At the spring conference of 1856, James Tillman Sanford was called to go on a mission to the Piute Indians, as church leader Brigham Young (1801-1877) knew he was a good Indian interpreter. It was while laboring as a missionary at Las Vegas that Edward Francis was born on September 5, 1856. At the conclusion of his mission James returned to Ephraim where William Hackley, Nancy Cluny, and Brigham Young were born. The family lived in Ephraim from 1858 to 1862. Later they moved to Circleville where Margaret Bridget was born on the 20th of April, 1866. Six years later on April 12, her mother Eliza Bridget died in Circleville, Utah. Her dying request was that her youngest daughter be raised by her eldest daughter Eliza Marie Munson who had also given birth to a daughter, Eliza Bridget Munson on June 5, 1866.
James Tillman Sanford married an Indian woman by the name of Fanny while the family was living in Ephraim, Utah. From this marriage, a girl, Barbara was born on February 14, 1860. Barbara passed away at the age of 42. James Tillman Sanford married Margaret Mainwaring a sister to Eliza. To this union was born two sons and four daughters. James Tillman Sanford also married Pauline .
Company of Utah Territorial Militia organized in from residents of Spring City, Sanpete County, Utah in 1867 to "suppress indian hostilities". Led by James Tillmon Sanford Allred (1825-1905). James was the Captain and his son Nephi was listed along with many other family members from Springtown.
- See military records of James TS Allred or his son Nephi Allred to see the full muster roll.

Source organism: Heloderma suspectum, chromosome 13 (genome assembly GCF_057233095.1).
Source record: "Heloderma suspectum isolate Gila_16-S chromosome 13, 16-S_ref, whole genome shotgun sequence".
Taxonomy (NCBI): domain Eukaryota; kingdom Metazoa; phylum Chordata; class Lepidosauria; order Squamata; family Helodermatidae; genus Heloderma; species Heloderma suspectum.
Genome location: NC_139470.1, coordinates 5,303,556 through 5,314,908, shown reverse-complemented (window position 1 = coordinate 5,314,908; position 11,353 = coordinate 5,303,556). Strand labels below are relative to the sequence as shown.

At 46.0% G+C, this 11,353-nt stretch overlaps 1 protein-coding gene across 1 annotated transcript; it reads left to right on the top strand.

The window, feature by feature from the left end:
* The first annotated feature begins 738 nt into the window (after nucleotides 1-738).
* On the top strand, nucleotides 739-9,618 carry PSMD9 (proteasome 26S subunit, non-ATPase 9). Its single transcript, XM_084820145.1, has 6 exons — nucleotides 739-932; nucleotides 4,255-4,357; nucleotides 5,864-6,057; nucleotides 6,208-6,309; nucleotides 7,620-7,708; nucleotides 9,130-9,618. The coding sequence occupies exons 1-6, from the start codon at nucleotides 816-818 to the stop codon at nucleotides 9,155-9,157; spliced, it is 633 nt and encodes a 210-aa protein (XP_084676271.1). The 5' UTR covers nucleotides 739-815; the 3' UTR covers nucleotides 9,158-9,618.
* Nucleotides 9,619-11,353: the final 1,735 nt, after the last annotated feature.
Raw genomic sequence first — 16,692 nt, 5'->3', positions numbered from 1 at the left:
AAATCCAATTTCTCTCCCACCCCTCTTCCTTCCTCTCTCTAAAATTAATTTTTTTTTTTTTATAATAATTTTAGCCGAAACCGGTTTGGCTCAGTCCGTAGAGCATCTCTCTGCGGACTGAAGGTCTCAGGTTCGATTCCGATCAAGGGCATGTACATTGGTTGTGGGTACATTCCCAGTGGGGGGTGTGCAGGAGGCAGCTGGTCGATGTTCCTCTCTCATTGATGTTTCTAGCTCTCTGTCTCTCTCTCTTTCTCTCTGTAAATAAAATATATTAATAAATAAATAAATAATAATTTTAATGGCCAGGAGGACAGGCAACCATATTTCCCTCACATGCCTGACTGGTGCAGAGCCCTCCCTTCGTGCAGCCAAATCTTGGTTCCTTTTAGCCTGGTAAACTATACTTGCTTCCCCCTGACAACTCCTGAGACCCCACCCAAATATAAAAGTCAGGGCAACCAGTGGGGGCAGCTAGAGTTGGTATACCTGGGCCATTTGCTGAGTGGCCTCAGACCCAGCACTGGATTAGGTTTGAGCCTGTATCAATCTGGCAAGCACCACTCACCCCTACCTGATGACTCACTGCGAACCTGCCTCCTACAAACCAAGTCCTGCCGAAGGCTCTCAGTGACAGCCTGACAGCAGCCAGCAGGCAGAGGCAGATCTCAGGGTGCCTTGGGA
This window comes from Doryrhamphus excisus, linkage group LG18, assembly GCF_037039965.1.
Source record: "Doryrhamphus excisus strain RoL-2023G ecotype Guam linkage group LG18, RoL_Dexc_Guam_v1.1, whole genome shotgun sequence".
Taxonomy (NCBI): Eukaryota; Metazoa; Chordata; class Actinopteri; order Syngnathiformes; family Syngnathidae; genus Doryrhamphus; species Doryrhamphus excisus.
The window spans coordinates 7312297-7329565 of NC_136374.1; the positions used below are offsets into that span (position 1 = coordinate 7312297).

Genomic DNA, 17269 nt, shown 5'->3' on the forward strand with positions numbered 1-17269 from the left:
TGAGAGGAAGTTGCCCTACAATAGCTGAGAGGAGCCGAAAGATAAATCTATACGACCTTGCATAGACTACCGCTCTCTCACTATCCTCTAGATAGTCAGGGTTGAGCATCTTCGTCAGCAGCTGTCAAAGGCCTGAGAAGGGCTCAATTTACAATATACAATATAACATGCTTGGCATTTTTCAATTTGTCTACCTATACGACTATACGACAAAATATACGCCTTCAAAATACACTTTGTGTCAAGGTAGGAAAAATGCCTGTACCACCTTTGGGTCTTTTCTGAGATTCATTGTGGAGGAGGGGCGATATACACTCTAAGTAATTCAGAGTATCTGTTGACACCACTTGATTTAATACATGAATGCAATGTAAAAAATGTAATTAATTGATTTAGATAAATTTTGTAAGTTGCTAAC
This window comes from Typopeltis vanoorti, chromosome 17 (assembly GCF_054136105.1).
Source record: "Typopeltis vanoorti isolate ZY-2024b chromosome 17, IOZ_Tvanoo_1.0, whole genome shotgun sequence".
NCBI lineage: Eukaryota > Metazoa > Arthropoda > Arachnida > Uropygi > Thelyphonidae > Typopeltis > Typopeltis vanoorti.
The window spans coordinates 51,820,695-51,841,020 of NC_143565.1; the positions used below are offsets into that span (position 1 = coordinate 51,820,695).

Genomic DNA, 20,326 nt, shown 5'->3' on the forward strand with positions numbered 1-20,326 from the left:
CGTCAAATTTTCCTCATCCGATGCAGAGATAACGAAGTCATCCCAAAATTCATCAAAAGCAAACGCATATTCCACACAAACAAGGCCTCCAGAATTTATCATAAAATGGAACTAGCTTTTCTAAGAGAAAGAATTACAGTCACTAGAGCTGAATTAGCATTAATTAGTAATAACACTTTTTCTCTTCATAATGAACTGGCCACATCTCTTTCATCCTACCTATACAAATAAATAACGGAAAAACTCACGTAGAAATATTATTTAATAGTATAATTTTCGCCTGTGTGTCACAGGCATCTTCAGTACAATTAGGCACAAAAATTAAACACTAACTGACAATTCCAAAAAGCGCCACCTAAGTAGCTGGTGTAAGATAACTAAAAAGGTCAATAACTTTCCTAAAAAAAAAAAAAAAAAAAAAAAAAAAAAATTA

1st Marriage: Eliza Manwaring
- Fent Allred (1846-1846) - Born and died in Kansas on the early portion of the Mormon Battalion march.
- Eliza Maria Allred (1848-1939) = married Danish immigrant James Willard Munson (1843-1928)
- Nephi Allred (1849-1904) = adopted child
- Ellen Aurelia Allred (1850-1929)
- Elizabeth Diantha Allred (1852-1942)
- James Tillman Sanford Allred (1854-1902)
- Edwards Francis Allred (1856-1942)
- William Hackly Allred (1858-1922)
- Margaret B Allred (1860-)
- Nancy Cluny Allred (1861-1861)
- Brigham Young Allred (1862-1949)
- Margaret Bridget Allred (1866-1934)
2nd Marriage: Margaret Manwaring
3rd Marriage: Fannie Shantaquint
4th Marriage: Perlina Allred
|Offspring of James TS Allred and Margaret Manwaring (1821-1888)|
|Sarah Ann Allred (1857-1881)|
|John Richard Allred (1858-1858)|
|Malinda Jane Allred (1861-1945)||9 February 1861 Ephraim, Sanpete County, Utah||22 January 1945 Salt Lake City, Salt Lake County, Utah||Brigham Griffiths (1859-1937)|
|Lovina Smith Allred (1863-1948)|
|Heber Kimble Allred (1863-1948)|
|Offspring of James TS Allred and Fannie Shantaquint (1842-1866)|
|Barbara Allred (1860-1902)|
|Hannah Allred (1866-1866)|
- Location : Spring City Cemetery (Utah), Sanpete County, Utah
- Capt James Tillman Sanford Allred at Find A Grave
1850 US Federal Census
James and his young family living in San Pete County, Utah. Notice that son Nephi (born in 1849) is missing from this census and presumed dead. There area also two older siblings from Illinois living with the family. James and Eliza's children are the two born in "Deseret" the early name of Utah Territory.
- James T L Allred - m/26 - b:TN - ocp: Farmer - 200 Acres
- Eliza B Allred - f/29 - b:Eng
- Eliza M Allred - f/3 - b:Deseret
- Laman S Allred - m/10 - b:IL
- Fanny D Allred - f/8 - b:IL
- Ellen A Allred - f/1 - b:Deseret
1880 US Federal Census
Taken at Spring City, Sanpete Co, Utah - (I have no idea what his occupation means, but it is listed for James and the three boys.) He is living with three wives.
- James F S Allred - m/55 - b:TN - ocp: Works in Canon
- Margaret Allred - f/59 - b:Eng - wife
- Edward F Allred - m/23 - b:AZ - son
- William H Allred - m/21 -b:UT - son
- Lavinia S Allred - f/17 - b:UT - daughter
- Heber H Allred - m/12 - b:UT - son
- Alina J Allred - f/46 - b:MO - wife
- Jens Christensen - m/15 - b:Denmark - other
- Brigham Y Allred - m/18 - b:UT - son
- James Allred
- Allred in Bedford County, Tennessee
- Allred in Sanpete County, Utah
- Soldiers of the Mormon Battalion
- James Tillman Sanford Allred - My Ancestor in Church History.
- James Tillman Sanford Allred - BYU Community Project